What is Bike Share?
Bike share lets you borrow a bike for a quick errand, a trip to Link light rail, an all-day adventure, and everything in between. You pick up the bikeshare bike closest to you, ride it to where you want to go, and leave the bike for the next person to ride.
Bike share in Seattle is run by three private vendors, Jump, Lime, and Lyft. The fastest way to start riding is to download the company’s app, and follow the instructions provided.
How does it work?
Bike share users should know how to ride a bike and should be familiar with local bike laws. Don’t forget your helmet!
You can still rent a bike if you don’t have a smartphone or a bank account! Click here and view the links under “Permit Year (Permit 2.1)” for information from each vendor.
When your ride is finished, you can park the bike near any city bike rack or on the sidewalk. Please follow the selected company’s instructions on how to lock the bike and end your trip.
Guidelines for parking
We need your help to make sure Bike share works for everyone in Seattle. Badly parked bikes can cause problems for people getting around on our sidewalks. Do your part: when you end your ride, park the bike according to our guidelines listed further down this page.
We partnered with Rooted in Rights, a non-profit organization that protects the rights of people with disabilities, to create a video highlighting the importance of parking bike share bikes correctly and help people with disabilities move around the city. Please watch before your next ride, and share this video with others.
- You can only park the bike in the landscaping/furniture zone of sidewalks (the part of the sidewalk with trees, poles, and other fixtures). Make Sure that space is more than three feet wide, or park the bike at a public bike rack.
- Leave at least six feet clear for pedestrians to pass.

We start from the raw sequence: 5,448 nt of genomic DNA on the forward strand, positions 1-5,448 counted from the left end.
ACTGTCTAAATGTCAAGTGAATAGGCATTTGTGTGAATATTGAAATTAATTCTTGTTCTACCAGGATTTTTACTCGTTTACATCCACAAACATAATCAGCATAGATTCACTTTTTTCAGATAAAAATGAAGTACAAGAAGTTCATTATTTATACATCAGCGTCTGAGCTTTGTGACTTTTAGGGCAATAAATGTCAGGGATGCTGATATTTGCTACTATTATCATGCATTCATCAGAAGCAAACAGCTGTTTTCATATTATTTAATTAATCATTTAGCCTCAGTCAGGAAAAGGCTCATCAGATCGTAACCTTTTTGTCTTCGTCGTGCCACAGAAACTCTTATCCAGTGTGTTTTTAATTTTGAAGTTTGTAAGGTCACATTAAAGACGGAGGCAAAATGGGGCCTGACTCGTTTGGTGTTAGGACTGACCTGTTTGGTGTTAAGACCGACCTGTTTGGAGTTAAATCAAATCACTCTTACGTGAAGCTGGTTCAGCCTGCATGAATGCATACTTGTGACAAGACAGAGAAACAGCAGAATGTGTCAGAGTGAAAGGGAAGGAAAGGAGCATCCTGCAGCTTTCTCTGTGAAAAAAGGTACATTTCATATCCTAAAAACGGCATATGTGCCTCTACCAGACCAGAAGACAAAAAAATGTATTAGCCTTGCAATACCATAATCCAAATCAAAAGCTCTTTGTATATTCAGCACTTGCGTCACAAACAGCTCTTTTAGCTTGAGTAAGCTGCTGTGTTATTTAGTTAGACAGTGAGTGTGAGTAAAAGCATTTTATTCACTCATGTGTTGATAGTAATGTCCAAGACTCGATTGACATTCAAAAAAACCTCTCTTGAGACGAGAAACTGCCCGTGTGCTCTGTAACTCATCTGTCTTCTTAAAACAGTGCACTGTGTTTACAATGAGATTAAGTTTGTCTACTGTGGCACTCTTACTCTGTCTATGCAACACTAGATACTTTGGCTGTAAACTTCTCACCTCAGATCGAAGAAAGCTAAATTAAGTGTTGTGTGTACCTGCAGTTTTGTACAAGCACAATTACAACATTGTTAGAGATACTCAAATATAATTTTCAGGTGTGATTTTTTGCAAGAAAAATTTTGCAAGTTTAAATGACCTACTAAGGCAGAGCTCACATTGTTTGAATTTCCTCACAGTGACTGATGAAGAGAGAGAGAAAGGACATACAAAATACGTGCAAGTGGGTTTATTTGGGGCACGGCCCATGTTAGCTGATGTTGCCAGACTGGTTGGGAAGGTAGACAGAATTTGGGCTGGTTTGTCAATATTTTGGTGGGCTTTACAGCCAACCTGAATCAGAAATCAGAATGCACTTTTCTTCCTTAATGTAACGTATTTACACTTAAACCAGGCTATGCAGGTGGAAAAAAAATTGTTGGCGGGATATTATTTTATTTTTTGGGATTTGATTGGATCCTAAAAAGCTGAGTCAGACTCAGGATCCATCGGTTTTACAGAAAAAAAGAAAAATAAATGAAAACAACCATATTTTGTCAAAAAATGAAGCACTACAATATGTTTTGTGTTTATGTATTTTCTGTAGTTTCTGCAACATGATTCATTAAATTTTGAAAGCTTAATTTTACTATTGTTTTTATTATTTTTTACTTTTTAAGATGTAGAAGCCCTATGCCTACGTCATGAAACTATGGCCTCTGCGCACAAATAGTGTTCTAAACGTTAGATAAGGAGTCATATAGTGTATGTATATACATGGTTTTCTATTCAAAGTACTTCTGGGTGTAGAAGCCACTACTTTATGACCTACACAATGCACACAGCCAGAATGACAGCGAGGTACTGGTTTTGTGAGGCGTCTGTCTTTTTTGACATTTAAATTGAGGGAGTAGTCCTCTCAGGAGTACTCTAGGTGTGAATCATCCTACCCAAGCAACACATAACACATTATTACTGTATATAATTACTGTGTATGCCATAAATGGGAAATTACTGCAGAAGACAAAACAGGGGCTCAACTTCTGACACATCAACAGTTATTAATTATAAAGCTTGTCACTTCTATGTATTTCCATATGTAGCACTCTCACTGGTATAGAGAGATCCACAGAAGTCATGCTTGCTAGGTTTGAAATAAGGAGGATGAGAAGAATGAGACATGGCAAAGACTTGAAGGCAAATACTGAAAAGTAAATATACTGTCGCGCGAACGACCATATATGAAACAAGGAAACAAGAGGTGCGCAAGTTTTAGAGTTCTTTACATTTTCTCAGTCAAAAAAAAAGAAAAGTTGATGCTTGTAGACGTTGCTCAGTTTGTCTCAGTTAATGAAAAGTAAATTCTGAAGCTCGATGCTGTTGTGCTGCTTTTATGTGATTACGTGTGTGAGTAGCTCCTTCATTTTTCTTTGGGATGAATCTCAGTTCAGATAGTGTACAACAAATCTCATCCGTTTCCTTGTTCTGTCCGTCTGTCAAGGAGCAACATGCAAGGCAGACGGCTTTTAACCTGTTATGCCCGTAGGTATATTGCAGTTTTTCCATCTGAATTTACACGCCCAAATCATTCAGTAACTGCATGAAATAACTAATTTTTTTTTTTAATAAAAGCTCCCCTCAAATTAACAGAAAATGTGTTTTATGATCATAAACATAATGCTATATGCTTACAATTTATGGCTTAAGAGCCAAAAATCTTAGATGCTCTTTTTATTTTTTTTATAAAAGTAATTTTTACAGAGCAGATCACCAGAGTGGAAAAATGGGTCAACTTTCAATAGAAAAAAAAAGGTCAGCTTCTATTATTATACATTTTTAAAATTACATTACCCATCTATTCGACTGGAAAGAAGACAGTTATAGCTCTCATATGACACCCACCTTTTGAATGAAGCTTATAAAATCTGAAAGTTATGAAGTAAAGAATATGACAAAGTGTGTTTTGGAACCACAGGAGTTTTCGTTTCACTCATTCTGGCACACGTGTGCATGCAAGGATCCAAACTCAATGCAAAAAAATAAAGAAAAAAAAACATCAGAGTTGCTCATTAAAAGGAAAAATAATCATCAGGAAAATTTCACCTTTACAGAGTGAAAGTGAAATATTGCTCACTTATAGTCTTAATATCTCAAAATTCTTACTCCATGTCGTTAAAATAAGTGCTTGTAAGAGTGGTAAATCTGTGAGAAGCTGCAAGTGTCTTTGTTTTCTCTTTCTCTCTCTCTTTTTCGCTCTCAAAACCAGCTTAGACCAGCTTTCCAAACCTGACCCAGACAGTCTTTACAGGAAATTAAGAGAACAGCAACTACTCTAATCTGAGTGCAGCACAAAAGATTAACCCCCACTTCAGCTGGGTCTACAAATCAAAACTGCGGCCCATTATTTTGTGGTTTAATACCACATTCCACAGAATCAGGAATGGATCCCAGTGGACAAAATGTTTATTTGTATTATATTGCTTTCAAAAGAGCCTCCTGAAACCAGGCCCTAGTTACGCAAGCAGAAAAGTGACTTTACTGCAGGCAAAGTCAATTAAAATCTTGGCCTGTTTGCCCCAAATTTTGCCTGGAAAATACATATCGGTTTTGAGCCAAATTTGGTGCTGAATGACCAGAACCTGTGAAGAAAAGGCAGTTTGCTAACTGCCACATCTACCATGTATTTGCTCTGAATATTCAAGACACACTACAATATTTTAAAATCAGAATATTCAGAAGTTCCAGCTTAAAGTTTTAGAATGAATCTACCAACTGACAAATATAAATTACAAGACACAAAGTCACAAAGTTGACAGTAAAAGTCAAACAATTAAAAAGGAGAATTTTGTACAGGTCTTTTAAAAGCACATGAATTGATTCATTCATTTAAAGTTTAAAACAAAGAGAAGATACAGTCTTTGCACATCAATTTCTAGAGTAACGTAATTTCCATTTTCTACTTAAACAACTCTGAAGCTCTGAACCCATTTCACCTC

- Do not park on corners, driveways, or curb ramps.
- Do not block access to buildings, benches, parking pay stations, bus stops, hydrants, etc.
- Park the bike upright.
- Do the right thing—don’t park in somebody else’s way, and don’t hide the bike somewhere the next user can’t find it.
- Check out Seattle's bike parking diagram to better help you understand where to park your bike, and where to avoid parking.
Electric-assist bicycles have the potential to make bike share a more accessible and convenient mobility option in Seattle. These bikes still require users to pedal, they just make Seattle’s challenging topography a little more manageable.
Whom do I contact with questions or comments?
If a bike is improperly parked or needs maintenance, contact the company using the contact information below:
If you are involved in a collision and if somebody is injured and you need emergency assistance, dial 911. File a collision report online with the Washington State Patrol. Report the collision to the company and let them know if the bike needs to be repaired or removed from service.
If you are a bike share company and have questions or are interested in obtaining a permit please contact the SDOT Bike Share Program at firstname.lastname@example.org. Residents with questions and comments may also email email@example.com.